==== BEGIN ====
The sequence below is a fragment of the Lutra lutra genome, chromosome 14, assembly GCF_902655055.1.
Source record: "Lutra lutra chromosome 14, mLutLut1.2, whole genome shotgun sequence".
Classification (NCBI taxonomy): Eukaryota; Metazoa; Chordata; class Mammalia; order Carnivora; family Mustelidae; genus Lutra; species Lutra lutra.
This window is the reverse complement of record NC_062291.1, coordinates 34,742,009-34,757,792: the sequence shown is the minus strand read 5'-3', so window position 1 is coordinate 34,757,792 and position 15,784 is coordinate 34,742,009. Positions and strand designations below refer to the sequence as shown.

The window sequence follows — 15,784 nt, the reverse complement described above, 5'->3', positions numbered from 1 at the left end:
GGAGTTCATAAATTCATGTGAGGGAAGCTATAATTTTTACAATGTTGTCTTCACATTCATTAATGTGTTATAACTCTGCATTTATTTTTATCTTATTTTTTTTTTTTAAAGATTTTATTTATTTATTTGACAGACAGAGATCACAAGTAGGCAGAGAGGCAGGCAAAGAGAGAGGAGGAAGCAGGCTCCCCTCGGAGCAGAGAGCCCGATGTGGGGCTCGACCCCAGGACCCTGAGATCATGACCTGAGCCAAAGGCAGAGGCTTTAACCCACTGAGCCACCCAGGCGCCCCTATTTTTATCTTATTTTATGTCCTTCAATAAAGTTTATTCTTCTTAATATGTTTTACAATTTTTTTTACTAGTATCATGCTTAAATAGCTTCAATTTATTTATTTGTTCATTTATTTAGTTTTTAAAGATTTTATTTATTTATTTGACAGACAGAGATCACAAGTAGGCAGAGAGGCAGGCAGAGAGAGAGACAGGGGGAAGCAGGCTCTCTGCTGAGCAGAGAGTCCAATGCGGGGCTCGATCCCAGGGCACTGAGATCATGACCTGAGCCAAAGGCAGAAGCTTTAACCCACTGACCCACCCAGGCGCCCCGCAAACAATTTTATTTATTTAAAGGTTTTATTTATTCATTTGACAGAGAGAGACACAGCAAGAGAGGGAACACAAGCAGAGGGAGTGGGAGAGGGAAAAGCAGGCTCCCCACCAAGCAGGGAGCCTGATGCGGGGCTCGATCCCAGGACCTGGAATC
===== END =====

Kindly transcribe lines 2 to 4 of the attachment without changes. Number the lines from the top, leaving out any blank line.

Source record: "Lutra lutra chromosome 14, mLutLut1.2, whole genome shotgun sequence".
Classification (NCBI taxonomy): Eukaryota; Metazoa; Chordata; class Mammalia; order Carnivora; family Mustelidae; genus Lutra; species Lutra lutra.
This window is the reverse complement of record NC_062291.1, coordinates 34,742,009-34,757,792: the sequence shown is the minus strand read 5'-3', so window position 1 is coordinate 34,757,792 and position 15,784 is coordinate 34,742,009. Positions and strand designations below refer to the sequence as shown.